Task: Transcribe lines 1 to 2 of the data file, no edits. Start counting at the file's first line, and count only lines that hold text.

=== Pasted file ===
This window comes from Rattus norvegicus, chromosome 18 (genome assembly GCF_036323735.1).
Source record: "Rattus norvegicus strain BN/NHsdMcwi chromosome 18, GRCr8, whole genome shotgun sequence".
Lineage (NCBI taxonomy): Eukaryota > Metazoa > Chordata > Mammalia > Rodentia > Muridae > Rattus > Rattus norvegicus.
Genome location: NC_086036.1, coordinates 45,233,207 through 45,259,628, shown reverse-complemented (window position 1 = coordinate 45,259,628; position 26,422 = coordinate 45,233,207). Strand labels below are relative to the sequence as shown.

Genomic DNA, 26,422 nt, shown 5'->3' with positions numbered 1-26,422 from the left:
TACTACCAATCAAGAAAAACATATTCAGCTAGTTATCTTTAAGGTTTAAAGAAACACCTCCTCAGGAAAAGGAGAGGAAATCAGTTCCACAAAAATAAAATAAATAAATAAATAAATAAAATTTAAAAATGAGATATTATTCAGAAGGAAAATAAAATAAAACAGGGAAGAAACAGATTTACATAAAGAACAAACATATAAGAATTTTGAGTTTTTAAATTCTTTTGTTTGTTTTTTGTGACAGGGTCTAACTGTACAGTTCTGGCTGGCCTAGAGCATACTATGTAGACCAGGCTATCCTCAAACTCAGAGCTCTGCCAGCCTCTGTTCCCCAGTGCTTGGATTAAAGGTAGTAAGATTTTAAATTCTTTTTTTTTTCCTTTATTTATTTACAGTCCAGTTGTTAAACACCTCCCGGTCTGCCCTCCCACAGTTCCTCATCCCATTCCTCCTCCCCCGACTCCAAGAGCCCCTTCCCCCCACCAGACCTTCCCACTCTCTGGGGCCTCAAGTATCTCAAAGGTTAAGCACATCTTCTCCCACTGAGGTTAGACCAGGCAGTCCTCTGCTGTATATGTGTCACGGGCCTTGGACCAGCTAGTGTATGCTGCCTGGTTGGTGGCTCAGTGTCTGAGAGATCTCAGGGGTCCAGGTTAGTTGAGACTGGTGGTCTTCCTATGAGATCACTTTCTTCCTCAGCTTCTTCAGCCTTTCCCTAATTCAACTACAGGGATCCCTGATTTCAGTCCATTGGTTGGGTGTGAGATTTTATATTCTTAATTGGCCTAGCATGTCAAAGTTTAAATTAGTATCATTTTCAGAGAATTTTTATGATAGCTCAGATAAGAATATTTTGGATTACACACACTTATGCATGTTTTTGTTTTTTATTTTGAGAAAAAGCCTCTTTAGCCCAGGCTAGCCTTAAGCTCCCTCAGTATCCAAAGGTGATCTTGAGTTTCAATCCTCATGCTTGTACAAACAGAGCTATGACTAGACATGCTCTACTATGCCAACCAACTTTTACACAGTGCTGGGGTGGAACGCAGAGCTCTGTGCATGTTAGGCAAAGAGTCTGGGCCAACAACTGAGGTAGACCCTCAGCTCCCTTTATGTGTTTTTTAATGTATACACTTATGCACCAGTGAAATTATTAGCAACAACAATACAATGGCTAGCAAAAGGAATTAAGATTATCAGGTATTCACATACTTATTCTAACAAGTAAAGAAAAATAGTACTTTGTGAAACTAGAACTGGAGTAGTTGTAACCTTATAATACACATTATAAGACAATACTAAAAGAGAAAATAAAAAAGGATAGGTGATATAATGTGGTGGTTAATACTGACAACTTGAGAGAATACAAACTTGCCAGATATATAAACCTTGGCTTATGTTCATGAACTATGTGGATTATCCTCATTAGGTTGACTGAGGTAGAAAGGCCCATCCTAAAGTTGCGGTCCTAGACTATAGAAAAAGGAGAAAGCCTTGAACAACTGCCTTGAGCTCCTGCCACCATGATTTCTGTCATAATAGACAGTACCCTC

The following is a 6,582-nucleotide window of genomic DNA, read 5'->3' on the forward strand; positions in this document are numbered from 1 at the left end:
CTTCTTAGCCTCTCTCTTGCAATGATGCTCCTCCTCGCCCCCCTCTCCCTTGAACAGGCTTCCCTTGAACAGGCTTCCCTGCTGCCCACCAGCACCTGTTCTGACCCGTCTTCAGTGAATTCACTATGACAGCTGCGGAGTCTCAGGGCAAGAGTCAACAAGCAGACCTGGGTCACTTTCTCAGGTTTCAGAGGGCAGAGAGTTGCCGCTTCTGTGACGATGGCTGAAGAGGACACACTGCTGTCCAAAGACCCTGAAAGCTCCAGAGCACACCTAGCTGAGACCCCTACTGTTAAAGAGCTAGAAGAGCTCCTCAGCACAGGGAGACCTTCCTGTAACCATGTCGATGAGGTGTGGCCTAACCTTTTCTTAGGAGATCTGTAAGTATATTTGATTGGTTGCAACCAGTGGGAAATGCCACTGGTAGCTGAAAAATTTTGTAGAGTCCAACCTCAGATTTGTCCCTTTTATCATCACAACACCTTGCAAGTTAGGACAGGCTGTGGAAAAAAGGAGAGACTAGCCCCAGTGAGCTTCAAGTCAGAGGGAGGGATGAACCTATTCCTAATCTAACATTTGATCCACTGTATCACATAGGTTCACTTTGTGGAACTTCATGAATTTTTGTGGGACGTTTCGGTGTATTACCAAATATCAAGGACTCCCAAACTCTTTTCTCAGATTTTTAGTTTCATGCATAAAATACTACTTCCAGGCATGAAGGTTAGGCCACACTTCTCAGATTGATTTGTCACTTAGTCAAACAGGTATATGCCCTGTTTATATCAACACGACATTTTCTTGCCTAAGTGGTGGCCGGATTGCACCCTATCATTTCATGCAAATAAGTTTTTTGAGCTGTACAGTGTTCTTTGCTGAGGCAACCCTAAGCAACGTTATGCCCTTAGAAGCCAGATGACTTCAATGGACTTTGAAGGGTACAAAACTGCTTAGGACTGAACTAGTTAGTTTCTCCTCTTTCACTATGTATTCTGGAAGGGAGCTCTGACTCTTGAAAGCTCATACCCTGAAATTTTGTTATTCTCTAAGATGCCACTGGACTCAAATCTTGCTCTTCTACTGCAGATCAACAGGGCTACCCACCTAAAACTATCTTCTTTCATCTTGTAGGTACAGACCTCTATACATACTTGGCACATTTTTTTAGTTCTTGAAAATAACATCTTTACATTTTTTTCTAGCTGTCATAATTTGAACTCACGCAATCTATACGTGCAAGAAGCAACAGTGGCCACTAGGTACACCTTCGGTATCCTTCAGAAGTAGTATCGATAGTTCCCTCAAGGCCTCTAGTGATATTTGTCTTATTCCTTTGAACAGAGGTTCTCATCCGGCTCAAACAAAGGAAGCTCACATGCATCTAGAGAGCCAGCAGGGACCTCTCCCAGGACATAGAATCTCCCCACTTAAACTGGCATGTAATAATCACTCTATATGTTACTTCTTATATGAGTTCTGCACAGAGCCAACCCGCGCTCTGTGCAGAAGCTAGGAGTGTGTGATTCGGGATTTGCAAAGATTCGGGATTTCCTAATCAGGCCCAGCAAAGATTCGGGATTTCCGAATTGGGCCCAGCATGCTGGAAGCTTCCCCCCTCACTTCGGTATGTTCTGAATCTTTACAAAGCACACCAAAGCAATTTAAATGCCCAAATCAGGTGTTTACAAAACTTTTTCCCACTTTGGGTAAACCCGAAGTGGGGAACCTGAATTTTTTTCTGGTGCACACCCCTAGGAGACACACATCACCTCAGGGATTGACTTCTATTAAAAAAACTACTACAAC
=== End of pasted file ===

This window comes from Rattus norvegicus, chromosome 18 (genome assembly GCF_036323735.1).
Source record: "Rattus norvegicus strain BN/NHsdMcwi chromosome 18, GRCr8, whole genome shotgun sequence".